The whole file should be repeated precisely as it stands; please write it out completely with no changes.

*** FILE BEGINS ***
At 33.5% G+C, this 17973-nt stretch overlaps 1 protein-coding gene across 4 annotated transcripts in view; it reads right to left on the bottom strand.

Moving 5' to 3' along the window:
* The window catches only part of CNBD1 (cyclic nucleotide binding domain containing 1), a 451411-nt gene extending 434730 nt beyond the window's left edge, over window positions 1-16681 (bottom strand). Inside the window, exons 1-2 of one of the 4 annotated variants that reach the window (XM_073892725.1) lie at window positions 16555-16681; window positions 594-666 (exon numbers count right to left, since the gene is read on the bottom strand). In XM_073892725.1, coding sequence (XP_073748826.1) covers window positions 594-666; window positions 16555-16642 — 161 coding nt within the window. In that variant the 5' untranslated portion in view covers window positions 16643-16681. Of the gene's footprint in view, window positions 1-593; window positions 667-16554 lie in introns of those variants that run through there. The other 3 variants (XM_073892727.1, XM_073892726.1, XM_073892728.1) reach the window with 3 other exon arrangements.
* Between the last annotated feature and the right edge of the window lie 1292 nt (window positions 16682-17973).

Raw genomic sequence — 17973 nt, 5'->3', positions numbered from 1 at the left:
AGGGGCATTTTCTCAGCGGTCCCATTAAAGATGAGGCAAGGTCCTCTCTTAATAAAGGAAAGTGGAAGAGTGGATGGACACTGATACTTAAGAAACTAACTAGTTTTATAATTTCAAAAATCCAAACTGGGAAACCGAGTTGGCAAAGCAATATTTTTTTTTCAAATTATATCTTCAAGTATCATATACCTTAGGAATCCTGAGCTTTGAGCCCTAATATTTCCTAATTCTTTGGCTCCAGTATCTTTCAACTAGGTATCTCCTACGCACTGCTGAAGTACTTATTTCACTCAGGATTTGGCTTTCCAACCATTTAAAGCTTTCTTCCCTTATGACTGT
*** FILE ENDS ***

At 33.5% G+C, this 17973-nt stretch overlaps 1 protein-coding gene across 4 annotated transcripts in view; it reads right to left on the bottom strand.

Moving 5' to 3' along the window:
* The window catches only part of CNBD1 (cyclic nucleotide binding domain containing 1), a 451411-nt gene extending 434730 nt beyond the window's left edge, over window positions 1-16681 (bottom strand). Inside the window, exons 1-2 of one of the 4 annotated variants that reach the window (XM_073892725.1) lie at window positions 16555-16681; window positions 594-666 (exon numbers count right to left, since the gene is read on the bottom strand). In XM_073892725.1, coding sequence (XP_073748826.1) covers window positions 594-666; window positions 16555-16642 — 161 coding nt within the window. In that variant the 5' untranslated portion in view covers window positions 16643-16681. Of the gene's footprint in view, window positions 1-593; window positions 667-16554 lie in introns of those variants that run through there. The other 3 variants (XM_073892727.1, XM_073892726.1, XM_073892728.1) reach the window with 3 other exon arrangements.
* Between the last annotated feature and the right edge of the window lie 1292 nt (window positions 16682-17973).

Raw genomic sequence — 17973 nt, 5'->3', positions numbered from 1 at the left:
AGGGGCATTTTCTCAGCGGTCCCATTAAAGATGAGGCAAGGTCCTCTCTTAATAAAGGAAAGTGGAAGAGTGGATGGACACTGATACTTAAGAAACTAACTAGTTTTATAATTTCAAAAATCCAAACTGGGAAACCGAGTTGGCAAAGCAATATTTTTTTTTCAAATTATATCTTCAAGTATCATATACCTTAGGAATCCTGAGCTTTGAGCCCTAATATTTCCTAATTCTTTGGCTCCAGTATCTTTCAACTAGGTATCTCCTACGCACTGCTGAAGTACTTATTTCACTCAGGATTTGGCTTTCCAACCATTTAAAGCTTTCTTCCCTTATGACTGT